Editor's Note: The original version of this article misquoted Dr. Erika Monahan. In the original version, she was quoted saying, “It is deeply disturbing that statues of Stalin have been resurrected in Moscow,” but the quote has been corrected to read, “It is deeply disturbing that statues of Stalin have been resurrected (around Russia).” The Daily Lobo apologizes for any confusion.
Russia has filled the headlines over the past few months for many reasons, most notably allegations that their government colluded with Donald Trump’s campaign to interfere in the 2016 election.
With this in mind, as well as the 100-year anniversary of the Russian Revolution, which ushered in the start of the Soviet Union, the University of New Mexico Department of History organized a series of lectures concerning past and current events of Russian history.
The event was organized in large part by Dr. Erika Monahan, professor of Russian history at UNM. She said planning for the series began as far back as April.
“I (wanted) to put together a series with people from different fields,” she said.
The series included seven lectures over four days, with topics ranging from the annexation of Crimea to how business is conducted in a post-Soviet Russia. Attendance for the lectures ranged from 50 to 110 people each.
Funding for the event, which went toward paying for the expenses of the guest speakers, was generated from nine different campus departments, including the School of Law and the National Security Studies Program.
The first lecture featured Sabra Ayres, a Moscow correspondent for the Los Angeles Times. She discussed her time covering the 2014 revolution that took place in Kiev’s Maidan Square and the rippling effects it had for both Russia and Ukraine.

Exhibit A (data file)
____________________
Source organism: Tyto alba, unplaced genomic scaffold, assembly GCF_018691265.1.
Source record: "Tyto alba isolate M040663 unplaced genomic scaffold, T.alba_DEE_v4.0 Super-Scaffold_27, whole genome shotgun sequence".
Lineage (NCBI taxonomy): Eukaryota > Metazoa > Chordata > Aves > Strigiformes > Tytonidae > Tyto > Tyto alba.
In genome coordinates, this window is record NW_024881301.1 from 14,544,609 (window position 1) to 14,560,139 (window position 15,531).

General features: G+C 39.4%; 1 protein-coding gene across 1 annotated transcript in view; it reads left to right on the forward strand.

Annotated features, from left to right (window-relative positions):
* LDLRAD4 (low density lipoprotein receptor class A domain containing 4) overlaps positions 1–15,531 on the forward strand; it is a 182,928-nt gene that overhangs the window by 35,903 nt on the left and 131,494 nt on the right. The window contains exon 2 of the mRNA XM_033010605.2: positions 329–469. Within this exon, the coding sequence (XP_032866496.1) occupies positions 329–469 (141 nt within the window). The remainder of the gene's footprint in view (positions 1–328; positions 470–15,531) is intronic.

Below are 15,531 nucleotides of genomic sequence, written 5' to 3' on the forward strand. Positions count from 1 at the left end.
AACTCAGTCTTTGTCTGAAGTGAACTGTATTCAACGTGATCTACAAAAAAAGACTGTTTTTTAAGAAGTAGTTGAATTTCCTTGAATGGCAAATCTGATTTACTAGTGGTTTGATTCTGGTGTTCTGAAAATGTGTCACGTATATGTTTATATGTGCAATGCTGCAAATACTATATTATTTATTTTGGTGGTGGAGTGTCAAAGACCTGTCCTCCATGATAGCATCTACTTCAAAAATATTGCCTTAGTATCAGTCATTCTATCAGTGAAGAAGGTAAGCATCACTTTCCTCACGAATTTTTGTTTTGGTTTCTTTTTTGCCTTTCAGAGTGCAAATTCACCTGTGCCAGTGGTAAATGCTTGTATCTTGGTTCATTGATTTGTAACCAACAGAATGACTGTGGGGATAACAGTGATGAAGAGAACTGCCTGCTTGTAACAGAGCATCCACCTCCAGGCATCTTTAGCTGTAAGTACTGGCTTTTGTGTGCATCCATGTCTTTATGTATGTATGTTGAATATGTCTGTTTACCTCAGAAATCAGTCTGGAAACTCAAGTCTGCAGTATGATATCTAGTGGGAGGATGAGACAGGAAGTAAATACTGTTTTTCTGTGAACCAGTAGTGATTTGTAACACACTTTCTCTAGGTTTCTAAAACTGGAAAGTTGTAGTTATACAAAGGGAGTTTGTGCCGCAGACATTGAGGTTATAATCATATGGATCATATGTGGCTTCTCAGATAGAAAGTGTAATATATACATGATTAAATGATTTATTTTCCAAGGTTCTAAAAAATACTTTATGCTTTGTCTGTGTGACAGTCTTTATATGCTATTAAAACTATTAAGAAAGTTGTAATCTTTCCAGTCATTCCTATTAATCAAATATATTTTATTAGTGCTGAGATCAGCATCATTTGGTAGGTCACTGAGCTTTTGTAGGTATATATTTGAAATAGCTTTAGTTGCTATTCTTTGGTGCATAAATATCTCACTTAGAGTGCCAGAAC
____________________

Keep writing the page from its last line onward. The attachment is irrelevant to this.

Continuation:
Ayres also discussed her story about the Russian Orthodox Church attempting to quash a film depicting an historically factual affair between Czar Nicholas II and a ballerina named Matilda.
Another lecture featured Sean Guillory, who hosts Sean’s Russia Blog podcast, where he discusses all things concerning Russia. His lecture was titled “Taking the PhD Beyond Academia,” a relevant topic considering the scarce amount of tenure-track positions for PhD recipients, especially in the humanities.
One lecture, done by Tricia Starks of the University of Arkansas, focused on the healthcare system in Russia, which may become extremely consequential for the European power.
“Right now the population (of Russia) is around 145 million,” Starks said. “By 2050, it’ll be around 105 million.”
Many lecturers said the massive decrease in population is due to young Russians immigrating to other countries with better opportunities, for both business and school. These ideas tied in with the lecture by Daniel Wolfe, an American entrepreneur living in Moscow.
Wolfe expressed concerns about the Russian government’s control of economic life, citing that nearly 70 percent of companies in Russia are state-owned.
Monahan also said she felt worried for the state of Russia and its increasing authoritarian nature.
“It is deeply disturbing that statues of Stalin have been resurrected (around Russia),” Monahan said. “There’s been a return to patriarchy. You see it in commercials.”
Despite this, Monahan said she remains optimistic for Russia’s future.
“Putin, unlike Trump, recognizes the folly of demonizing Muslims and other minorities,” she said. “Russia will need to embrace immigration.”
Due to the success of the lecture series, Monahan said she has tentative plans for more lectures in late January. She is currently in the process of inviting possible speakers for those events.
Kyle Land is a news editor at the Daily Lobo. He can be contacted at email@example.com or on Twitter @Kyleoftheland.